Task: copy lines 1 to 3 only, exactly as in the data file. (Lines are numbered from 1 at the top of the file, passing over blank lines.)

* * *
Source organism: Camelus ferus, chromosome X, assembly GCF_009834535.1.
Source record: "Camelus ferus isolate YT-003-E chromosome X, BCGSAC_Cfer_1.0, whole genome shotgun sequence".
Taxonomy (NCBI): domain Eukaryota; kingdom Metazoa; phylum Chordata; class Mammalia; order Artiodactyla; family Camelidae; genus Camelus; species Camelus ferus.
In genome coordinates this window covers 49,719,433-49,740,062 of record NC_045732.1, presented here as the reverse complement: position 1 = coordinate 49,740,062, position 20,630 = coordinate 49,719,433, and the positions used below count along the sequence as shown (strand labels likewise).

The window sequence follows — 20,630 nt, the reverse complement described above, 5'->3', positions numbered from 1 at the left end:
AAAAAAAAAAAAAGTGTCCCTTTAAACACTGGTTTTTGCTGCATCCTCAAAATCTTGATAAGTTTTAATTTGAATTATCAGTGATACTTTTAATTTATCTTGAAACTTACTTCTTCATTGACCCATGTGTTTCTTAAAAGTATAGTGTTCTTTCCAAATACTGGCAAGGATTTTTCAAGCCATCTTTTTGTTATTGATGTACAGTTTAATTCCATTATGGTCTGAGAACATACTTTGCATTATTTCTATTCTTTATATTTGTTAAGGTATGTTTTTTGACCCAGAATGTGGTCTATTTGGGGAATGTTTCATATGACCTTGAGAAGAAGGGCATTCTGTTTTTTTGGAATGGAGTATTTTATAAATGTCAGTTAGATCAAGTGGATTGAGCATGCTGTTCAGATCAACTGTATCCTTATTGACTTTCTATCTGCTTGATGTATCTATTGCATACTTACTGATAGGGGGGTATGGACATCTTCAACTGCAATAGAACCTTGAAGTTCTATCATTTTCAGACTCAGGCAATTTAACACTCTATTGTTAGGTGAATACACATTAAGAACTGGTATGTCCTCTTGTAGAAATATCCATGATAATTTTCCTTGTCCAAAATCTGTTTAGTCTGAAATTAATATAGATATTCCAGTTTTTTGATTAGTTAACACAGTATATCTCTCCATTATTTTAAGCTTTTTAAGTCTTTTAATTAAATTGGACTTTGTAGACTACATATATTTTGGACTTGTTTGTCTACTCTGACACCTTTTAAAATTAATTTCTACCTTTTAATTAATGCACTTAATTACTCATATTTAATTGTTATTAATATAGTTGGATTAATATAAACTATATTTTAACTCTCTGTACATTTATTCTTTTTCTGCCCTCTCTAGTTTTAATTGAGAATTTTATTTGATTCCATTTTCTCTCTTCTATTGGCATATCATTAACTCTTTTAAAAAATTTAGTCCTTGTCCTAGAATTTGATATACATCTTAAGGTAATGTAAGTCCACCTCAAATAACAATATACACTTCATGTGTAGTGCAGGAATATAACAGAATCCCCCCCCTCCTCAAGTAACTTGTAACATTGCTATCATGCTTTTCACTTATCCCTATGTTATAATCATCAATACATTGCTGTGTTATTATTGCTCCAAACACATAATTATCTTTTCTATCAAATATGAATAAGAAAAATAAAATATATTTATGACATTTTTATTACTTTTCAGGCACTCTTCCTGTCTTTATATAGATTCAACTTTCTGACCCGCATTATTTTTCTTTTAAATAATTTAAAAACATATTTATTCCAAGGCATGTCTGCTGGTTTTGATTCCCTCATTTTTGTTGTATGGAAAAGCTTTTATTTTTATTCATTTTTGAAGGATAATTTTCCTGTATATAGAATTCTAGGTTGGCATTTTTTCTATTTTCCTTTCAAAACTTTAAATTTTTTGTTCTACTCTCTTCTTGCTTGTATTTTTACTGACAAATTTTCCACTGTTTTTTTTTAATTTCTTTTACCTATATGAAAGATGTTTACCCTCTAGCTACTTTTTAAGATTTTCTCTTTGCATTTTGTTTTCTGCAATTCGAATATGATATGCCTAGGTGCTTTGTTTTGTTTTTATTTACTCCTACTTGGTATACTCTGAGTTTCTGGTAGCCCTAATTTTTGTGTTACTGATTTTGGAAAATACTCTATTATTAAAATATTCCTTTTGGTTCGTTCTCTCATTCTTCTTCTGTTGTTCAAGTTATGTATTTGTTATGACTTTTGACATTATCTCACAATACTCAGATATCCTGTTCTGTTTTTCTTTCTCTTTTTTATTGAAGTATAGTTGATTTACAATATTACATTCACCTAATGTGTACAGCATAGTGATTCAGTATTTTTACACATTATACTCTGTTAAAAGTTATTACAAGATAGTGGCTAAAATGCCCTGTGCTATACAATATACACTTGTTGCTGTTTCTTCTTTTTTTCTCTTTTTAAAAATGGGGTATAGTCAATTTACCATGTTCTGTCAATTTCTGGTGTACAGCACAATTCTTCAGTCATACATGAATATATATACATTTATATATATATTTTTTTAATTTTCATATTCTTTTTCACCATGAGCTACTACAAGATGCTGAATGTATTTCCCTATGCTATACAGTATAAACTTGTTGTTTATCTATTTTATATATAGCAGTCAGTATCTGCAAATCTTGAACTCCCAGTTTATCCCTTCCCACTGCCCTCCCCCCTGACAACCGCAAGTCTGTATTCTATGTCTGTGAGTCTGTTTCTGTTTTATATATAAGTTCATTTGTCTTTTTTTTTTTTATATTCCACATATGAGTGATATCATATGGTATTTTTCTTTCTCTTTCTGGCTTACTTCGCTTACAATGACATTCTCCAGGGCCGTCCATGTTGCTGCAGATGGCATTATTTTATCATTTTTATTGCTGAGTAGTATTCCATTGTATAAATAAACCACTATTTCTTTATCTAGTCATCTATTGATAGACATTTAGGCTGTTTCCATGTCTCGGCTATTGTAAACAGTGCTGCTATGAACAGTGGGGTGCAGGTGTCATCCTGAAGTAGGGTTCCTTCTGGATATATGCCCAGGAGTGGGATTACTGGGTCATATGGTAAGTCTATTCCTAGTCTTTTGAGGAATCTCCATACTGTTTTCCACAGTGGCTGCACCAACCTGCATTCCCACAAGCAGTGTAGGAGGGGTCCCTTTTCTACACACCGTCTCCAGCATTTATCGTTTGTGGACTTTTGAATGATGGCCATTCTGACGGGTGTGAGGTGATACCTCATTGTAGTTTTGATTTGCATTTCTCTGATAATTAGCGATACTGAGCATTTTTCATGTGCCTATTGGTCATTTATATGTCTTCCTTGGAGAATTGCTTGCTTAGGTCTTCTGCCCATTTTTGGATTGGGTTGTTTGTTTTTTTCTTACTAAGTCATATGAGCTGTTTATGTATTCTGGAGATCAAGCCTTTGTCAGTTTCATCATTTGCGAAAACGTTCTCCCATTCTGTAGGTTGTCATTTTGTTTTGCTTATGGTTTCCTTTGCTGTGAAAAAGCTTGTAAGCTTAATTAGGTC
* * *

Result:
Source organism: Camelus ferus, chromosome X, assembly GCF_009834535.1.
Source record: "Camelus ferus isolate YT-003-E chromosome X, BCGSAC_Cfer_1.0, whole genome shotgun sequence".
Taxonomy (NCBI): domain Eukaryota; kingdom Metazoa; phylum Chordata; class Mammalia; order Artiodactyla; family Camelidae; genus Camelus; species Camelus ferus.